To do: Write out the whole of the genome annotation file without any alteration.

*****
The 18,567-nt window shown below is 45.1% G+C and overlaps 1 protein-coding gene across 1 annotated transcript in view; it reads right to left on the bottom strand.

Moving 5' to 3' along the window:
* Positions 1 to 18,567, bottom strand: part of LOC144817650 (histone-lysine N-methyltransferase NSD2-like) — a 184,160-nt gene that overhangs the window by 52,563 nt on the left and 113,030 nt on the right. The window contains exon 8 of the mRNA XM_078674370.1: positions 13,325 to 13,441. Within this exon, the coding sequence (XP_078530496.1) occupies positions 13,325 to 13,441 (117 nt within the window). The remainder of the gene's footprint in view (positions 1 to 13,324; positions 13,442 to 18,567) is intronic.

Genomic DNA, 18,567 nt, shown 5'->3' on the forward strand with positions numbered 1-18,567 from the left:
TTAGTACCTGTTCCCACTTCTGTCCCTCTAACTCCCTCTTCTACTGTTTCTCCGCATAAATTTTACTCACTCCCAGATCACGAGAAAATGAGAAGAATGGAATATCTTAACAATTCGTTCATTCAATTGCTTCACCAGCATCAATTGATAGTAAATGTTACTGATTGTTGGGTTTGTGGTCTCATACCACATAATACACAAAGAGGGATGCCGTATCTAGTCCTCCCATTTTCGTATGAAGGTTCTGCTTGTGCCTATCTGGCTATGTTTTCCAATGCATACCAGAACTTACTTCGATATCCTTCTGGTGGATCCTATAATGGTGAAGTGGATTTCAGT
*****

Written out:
The 18,567-nt window shown below is 45.1% G+C and overlaps 1 protein-coding gene across 1 annotated transcript in view; it reads right to left on the bottom strand.

Moving 5' to 3' along the window:
* Positions 1 to 18,567, bottom strand: part of LOC144817650 (histone-lysine N-methyltransferase NSD2-like) — a 184,160-nt gene that overhangs the window by 52,563 nt on the left and 113,030 nt on the right. The window contains exon 8 of the mRNA XM_078674370.1: positions 13,325 to 13,441. Within this exon, the coding sequence (XP_078530496.1) occupies positions 13,325 to 13,441 (117 nt within the window). The remainder of the gene's footprint in view (positions 1 to 13,324; positions 13,442 to 18,567) is intronic.

Genomic DNA, 18,567 nt, shown 5'->3' on the forward strand with positions numbered 1-18,567 from the left:
TTAGTACCTGTTCCCACTTCTGTCCCTCTAACTCCCTCTTCTACTGTTTCTCCGCATAAATTTTACTCACTCCCAGATCACGAGAAAATGAGAAGAATGGAATATCTTAACAATTCGTTCATTCAATTGCTTCACCAGCATCAATTGATAGTAAATGTTACTGATTGTTGGGTTTGTGGTCTCATACCACATAATACACAAAGAGGGATGCCGTATCTAGTCCTCCCATTTTCGTATGAAGGTTCTGCTTGTGCCTATCTGGCTATGTTTTCCAATGCATACCAGAACTTACTTCGATATCCTTCTGGTGGATCCTATAATGGTGAAGTGGATTTCAGT